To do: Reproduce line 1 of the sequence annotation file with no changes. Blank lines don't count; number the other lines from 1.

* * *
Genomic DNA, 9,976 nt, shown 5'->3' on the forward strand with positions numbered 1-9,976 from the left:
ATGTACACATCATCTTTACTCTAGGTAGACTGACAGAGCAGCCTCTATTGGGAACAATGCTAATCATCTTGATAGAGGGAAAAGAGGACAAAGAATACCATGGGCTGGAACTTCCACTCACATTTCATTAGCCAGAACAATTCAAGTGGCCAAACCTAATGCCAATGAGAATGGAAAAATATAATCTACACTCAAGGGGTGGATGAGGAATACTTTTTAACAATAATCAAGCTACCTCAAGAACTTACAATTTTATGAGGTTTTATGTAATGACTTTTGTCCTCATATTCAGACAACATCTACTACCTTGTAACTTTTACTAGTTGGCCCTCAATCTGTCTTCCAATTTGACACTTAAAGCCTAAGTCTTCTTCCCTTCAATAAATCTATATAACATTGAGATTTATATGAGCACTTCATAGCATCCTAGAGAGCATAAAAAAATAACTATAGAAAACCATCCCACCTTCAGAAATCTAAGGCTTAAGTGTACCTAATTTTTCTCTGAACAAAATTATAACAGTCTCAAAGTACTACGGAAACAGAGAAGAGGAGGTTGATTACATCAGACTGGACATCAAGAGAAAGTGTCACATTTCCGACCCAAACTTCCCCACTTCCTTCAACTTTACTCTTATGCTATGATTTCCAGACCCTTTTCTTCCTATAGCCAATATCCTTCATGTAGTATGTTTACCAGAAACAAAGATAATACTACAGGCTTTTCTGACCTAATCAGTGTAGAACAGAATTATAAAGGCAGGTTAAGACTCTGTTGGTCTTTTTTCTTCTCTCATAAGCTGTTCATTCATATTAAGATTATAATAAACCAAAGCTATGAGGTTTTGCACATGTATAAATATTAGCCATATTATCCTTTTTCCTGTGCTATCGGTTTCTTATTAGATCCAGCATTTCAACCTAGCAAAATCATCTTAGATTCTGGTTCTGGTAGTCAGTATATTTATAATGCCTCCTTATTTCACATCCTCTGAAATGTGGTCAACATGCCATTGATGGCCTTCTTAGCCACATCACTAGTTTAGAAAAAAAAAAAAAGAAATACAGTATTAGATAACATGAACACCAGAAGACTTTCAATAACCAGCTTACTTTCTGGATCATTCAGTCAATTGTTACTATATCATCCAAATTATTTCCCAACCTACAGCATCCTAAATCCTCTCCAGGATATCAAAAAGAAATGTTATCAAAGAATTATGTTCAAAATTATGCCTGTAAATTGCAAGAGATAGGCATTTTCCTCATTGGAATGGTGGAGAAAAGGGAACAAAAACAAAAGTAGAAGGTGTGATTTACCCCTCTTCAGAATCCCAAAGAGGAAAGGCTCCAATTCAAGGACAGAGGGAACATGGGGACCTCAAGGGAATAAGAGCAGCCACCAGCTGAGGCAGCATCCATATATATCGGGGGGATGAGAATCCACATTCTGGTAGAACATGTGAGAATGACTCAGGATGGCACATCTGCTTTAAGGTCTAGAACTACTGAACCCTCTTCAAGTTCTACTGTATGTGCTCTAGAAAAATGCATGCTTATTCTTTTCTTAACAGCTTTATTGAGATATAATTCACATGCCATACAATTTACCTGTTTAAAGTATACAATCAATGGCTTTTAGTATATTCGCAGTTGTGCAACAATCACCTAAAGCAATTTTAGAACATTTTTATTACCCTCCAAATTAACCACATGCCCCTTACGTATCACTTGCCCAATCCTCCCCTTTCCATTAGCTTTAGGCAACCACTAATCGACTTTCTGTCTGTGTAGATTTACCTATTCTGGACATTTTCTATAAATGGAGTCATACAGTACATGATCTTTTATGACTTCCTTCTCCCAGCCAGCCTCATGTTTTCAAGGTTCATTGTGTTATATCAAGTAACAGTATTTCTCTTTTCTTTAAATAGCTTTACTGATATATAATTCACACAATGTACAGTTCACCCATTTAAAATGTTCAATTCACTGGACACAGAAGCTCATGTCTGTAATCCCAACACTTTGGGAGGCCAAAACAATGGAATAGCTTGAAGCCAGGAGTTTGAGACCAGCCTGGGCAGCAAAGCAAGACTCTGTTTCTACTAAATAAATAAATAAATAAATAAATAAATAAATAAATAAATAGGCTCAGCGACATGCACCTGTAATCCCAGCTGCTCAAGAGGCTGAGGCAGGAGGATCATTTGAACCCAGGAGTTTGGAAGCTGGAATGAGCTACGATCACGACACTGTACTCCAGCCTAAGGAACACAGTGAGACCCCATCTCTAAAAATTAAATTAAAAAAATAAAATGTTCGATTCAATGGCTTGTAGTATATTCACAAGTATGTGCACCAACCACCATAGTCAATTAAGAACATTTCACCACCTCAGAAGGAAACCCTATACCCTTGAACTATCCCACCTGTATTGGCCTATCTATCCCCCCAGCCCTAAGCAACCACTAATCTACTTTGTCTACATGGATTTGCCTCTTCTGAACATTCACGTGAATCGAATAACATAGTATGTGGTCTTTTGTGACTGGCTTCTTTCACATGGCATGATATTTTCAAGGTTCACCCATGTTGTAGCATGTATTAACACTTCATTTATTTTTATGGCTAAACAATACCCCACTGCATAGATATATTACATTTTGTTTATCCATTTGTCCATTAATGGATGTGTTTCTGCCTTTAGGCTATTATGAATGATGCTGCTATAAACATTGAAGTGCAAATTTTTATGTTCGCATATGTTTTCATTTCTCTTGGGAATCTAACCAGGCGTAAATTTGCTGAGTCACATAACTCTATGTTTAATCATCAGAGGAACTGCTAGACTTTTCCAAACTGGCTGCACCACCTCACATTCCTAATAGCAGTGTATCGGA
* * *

Genomic DNA, 9,976 nt, shown 5'->3' on the forward strand with positions numbered 1-9,976 from the left: